A total of 62 children, with 18 to 40 months of age (mean: 32 months, SD: 7.53), participated in the study. Of them, 26 (41.9%) were below 30 months of age and 48 (77.4%) were male. None of the children received a change of diagnosis or an additional diagnosis of developmental or any other disorder during the period of the study. On CARS, all children were rated as severe autism with a mean score of 45.24 (range: 39–50, SD: 3.45).

The commonest presenting problem was delayed language development in 35 (56.5%) with social and language regression in the second year in 10 (16.1%). Medical comorbidity was present in 13 (20.9%) with epilepsy in 6 (9.7%). Valid information was not available on the presence of autism in siblings or any other first-degree relatives.

3.2. Characteristics of Parents of Children in the Experimental Group

The mean age of the mothers was 33 years (range: 23–44 years, SD: 5.00) and that of the fathers 37 years (range: 25–47 years, SD: 4.72). Thirty-two (51.6%) mothers and 62 (100%) fathers were in full-time employment. Of the mothers in full-time employment, 16 (25.8%) stopped working temporarily to provide the prescribed intervention for the child. Regarding education of the parents, 56 (90.3%) mothers and 52 (83.8%) fathers had school based education up to the age of 16 to 18 years. Moreover, 6 (9.7%) mothers and 10 (16.1%) fathers had a university degree. Other family members made major contributions in the intervention for 26 (41.9%) of mothers. The index child was the only child of the parents in 39 (62.9%) cases.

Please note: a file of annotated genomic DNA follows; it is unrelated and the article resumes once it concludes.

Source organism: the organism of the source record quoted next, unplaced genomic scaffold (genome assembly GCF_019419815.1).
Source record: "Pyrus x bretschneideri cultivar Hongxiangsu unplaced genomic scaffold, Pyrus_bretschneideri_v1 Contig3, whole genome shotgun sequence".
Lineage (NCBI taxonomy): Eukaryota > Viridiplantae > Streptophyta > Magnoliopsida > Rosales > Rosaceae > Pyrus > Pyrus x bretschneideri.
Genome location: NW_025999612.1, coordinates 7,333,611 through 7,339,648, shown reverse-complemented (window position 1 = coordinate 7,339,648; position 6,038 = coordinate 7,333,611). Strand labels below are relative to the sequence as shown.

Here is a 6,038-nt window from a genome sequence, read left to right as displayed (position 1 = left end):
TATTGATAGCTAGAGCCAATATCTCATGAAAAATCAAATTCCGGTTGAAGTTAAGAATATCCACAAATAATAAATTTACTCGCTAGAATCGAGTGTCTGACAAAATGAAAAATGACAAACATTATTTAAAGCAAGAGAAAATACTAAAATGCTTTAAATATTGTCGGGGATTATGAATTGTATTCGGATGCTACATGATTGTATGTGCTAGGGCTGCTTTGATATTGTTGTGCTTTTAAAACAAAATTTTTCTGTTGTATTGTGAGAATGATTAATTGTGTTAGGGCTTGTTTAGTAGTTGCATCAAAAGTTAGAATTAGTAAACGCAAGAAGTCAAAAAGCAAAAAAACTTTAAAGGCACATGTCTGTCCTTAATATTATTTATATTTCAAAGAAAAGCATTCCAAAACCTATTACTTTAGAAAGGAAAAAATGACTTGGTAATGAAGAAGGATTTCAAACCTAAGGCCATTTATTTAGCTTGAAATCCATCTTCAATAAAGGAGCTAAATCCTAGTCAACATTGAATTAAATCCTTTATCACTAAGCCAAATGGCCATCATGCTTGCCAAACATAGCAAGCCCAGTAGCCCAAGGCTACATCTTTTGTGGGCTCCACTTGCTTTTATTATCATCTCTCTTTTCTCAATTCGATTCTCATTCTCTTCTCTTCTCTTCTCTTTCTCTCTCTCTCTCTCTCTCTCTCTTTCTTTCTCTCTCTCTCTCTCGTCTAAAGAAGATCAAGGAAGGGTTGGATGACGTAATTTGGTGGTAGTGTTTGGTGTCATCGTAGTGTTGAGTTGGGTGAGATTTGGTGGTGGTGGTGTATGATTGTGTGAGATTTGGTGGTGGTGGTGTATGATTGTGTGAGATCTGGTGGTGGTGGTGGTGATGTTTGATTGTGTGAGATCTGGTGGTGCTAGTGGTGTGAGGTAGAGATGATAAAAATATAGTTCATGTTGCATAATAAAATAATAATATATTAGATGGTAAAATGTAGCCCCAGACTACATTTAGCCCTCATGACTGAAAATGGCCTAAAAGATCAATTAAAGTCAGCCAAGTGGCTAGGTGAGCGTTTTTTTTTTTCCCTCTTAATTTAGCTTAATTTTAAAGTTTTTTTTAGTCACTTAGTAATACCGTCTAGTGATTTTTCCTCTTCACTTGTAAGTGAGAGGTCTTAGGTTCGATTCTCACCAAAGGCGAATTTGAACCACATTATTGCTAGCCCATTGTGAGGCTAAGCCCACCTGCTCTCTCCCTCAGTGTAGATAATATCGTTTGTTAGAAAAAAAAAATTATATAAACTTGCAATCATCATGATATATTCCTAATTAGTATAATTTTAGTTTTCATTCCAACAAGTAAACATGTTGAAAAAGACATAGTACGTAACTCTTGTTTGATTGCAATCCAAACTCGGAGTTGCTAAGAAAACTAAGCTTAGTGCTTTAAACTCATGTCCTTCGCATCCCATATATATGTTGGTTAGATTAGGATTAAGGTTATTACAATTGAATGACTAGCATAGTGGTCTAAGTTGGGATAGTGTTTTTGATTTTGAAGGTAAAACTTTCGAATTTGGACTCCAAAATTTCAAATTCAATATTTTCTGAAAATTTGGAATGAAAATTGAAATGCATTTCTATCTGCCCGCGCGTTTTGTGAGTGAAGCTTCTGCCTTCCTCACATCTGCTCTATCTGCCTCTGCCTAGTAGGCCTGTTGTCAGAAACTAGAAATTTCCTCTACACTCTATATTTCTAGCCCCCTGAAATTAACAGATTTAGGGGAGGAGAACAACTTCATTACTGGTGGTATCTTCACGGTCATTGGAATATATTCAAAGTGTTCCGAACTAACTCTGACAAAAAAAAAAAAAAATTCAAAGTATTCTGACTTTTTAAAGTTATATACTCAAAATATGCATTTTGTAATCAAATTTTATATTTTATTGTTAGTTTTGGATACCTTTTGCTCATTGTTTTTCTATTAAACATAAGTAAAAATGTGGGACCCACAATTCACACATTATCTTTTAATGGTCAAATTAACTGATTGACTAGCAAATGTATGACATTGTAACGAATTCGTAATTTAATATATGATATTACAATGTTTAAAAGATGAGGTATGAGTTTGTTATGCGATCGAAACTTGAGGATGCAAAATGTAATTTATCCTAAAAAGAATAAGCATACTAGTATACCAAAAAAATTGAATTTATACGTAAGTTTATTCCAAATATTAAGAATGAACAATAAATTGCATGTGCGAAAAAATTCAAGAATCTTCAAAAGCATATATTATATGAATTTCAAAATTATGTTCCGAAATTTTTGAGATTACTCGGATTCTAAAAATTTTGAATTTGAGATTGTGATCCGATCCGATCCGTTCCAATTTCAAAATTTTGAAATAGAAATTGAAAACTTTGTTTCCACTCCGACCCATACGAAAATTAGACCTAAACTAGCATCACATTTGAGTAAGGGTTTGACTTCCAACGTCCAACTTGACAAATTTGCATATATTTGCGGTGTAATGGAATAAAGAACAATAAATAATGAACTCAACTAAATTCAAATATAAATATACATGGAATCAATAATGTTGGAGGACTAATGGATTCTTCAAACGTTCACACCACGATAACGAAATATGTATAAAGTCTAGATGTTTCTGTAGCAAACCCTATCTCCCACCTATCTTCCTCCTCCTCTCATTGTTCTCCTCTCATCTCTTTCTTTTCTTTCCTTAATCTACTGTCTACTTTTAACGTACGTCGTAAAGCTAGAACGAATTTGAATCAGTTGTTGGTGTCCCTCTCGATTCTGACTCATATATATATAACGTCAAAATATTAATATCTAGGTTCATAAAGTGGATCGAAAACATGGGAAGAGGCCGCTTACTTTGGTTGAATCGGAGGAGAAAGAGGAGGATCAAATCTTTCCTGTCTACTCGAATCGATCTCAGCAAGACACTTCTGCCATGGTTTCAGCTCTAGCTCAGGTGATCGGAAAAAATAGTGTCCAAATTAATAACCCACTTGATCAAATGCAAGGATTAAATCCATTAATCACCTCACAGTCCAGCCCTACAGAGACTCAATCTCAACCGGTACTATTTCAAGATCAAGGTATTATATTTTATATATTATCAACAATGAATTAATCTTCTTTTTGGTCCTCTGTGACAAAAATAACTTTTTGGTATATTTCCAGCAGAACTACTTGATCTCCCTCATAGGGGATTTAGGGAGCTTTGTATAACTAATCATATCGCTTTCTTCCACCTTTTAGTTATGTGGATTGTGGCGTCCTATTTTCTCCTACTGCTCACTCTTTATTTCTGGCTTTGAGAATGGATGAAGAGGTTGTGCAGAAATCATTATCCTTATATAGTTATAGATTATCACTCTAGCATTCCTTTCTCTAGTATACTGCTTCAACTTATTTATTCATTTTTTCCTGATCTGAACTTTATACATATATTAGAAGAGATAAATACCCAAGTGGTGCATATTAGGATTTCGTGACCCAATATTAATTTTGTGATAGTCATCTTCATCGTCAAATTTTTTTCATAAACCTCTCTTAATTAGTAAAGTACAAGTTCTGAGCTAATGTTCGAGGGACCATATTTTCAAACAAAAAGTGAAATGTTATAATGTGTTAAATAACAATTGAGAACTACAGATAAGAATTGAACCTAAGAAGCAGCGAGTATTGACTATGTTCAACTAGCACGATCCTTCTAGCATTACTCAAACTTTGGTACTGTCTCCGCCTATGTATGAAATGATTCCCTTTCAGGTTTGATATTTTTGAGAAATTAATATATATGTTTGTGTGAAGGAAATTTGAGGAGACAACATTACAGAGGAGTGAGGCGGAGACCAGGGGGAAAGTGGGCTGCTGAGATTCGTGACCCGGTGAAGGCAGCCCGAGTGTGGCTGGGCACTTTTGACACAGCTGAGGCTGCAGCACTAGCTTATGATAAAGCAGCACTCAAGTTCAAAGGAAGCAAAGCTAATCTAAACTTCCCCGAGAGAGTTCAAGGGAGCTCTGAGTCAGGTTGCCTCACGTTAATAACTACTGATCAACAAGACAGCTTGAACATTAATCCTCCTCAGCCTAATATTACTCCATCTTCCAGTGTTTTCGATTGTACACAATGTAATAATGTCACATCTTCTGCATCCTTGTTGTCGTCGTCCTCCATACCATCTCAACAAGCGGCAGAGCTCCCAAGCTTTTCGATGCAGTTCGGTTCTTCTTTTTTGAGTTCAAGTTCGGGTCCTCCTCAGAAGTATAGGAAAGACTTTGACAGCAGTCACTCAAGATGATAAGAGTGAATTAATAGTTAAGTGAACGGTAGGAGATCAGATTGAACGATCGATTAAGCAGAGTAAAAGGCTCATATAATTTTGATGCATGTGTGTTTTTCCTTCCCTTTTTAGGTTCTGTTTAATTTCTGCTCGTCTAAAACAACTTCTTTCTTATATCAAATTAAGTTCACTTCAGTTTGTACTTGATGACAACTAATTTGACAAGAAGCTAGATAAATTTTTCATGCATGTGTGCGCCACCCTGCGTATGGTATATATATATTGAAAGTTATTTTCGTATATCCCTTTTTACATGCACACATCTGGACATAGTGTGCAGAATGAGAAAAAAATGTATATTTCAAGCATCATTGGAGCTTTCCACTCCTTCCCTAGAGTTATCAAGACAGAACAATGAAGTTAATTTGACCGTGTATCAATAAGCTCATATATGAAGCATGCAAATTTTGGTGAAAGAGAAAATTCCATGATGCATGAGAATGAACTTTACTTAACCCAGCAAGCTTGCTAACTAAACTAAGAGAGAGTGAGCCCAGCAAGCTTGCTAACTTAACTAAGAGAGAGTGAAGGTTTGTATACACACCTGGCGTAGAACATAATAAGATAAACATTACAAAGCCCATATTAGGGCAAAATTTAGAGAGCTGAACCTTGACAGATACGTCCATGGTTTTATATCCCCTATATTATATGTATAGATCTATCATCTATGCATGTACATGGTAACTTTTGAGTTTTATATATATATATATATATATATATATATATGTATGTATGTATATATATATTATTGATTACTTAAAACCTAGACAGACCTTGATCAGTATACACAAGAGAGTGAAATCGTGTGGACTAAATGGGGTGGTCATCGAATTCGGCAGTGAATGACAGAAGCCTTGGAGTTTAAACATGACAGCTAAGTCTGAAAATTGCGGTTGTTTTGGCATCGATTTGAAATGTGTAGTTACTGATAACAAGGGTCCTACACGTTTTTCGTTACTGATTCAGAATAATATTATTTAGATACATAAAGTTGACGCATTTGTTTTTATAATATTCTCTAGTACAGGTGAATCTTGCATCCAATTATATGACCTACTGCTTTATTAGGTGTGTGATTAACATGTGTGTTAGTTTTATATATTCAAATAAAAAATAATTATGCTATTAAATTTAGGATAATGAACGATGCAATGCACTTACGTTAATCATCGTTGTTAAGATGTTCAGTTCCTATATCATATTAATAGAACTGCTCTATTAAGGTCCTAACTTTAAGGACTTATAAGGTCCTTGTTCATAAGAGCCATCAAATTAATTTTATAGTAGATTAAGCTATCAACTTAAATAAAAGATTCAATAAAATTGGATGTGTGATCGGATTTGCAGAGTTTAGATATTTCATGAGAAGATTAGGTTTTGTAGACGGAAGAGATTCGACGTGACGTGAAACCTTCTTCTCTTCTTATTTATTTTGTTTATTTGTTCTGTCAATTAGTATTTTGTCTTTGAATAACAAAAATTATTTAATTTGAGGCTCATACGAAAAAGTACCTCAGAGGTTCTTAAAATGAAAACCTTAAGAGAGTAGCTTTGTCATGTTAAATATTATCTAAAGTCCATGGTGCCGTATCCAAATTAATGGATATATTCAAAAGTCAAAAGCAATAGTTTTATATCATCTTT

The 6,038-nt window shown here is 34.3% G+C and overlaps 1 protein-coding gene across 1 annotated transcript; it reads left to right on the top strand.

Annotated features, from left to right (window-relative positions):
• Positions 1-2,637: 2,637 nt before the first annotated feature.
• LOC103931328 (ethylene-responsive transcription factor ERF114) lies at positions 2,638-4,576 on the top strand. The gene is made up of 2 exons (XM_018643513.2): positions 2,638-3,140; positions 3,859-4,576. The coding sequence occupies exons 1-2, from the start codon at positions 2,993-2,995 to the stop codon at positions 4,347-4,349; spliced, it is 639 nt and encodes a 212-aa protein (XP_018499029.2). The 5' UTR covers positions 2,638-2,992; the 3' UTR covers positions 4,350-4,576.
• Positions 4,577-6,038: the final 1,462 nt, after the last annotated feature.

3.3. Comparison Sample

A total of 42 children, with 43 to 70 months of age (mean: 54.2 months, SD: 12.9), were included in the comparison sample. Of them, 32 (76.2%) were male. On the CARS, the mean score was 40.74 (range: 33 to 50, SD: 5.85). Of them, 8 (19%) received a score less than 35 indicating mild-to-moderate autism. The remaining 34 (81%) were placed in the category of severe autism.

The commonest presenting complaint was poor language development, which was in 36 (85.2%). Medical comorbidity was present in 9 (19.5%) with epilepsy in 2 (4.8%). All were attending mainstream preschool or school and some had developmental intervention such as speech therapy.

Mean assessment scores at intake for the experimental group () and the comparison group () in the 5 domains of measurement are given in Table 1. Also, Table 1 gives the change of mean scores at 3 and 6 months following intervention in the experimental group.

MeasureExperimental group ()
mean score (range, SD)
Comparison group ()
mean score (range, SD)

Sustained eye contact
 At intake 2.02 (0–50, 7.15)17.86 (0–60, 18.45)
  At 3 months52.98 (10–90, 23.91)
  At 6 months 74.44 (10–95, 19.14)